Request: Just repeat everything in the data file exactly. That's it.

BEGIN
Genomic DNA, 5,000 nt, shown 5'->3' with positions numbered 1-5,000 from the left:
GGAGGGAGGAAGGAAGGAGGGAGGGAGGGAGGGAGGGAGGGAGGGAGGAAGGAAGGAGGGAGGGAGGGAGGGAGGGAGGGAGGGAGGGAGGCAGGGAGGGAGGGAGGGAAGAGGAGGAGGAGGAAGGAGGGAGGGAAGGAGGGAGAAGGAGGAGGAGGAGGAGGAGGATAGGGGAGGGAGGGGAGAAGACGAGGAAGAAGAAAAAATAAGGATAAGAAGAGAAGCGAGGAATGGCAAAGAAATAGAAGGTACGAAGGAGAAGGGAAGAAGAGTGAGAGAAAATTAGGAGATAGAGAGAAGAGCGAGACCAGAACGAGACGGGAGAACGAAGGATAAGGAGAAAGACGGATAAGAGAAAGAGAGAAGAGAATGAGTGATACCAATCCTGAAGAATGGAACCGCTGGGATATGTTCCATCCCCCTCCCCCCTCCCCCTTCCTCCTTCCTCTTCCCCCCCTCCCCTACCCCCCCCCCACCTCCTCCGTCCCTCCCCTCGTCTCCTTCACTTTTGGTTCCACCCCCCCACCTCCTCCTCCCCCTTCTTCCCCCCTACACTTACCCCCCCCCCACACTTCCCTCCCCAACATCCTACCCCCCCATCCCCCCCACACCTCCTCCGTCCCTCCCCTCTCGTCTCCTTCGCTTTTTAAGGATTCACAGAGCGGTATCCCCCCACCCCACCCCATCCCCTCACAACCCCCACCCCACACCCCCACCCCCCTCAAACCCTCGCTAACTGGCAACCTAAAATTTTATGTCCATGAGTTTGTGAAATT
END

Genomic DNA, 5,000 nt, shown 5'->3' with positions numbered 1-5,000 from the left:
GGAGGGAGGAAGGAAGGAGGGAGGGAGGGAGGGAGGGAGGGAGGGAGGAAGGAAGGAGGGAGGGAGGGAGGGAGGGAGGGAGGGAGGGAGGCAGGGAGGGAGGGAGGGAAGAGGAGGAGGAGGAAGGAGGGAGGGAAGGAGGGAGAAGGAGGAGGAGGAGGAGGAGGATAGGGGAGGGAGGGGAGAAGACGAGGAAGAAGAAAAAATAAGGATAAGAAGAGAAGCGAGGAATGGCAAAGAAATAGAAGGTACGAAGGAGAAGGGAAGAAGAGTGAGAGAAAATTAGGAGATAGAGAGAAGAGCGAGACCAGAACGAGACGGGAGAACGAAGGATAAGGAGAAAGACGGATAAGAGAAAGAGAGAAGAGAATGAGTGATACCAATCCTGAAGAATGGAACCGCTGGGATATGTTCCATCCCCCTCCCCCCTCCCCCTTCCTCCTTCCTCTTCCCCCCCTCCCCTACCCCCCCCCCACCTCCTCCGTCCCTCCCCTCGTCTCCTTCACTTTTGGTTCCACCCCCCCACCTCCTCCTCCCCCTTCTTCCCCCCTACACTTACCCCCCCCCCACACTTCCCTCCCCAACATCCTACCCCCCCATCCCCCCCACACCTCCTCCGTCCCTCCCCTCTCGTCTCCTTCGCTTTTTAAGGATTCACAGAGCGGTATCCCCCCACCCCACCCCATCCCCTCACAACCCCCACCCCACACCCCCACCCCCCTCAAACCCTCGCTAACTGGCAACCTAAAATTTTATGTCCATGAGTTTGTGAAATT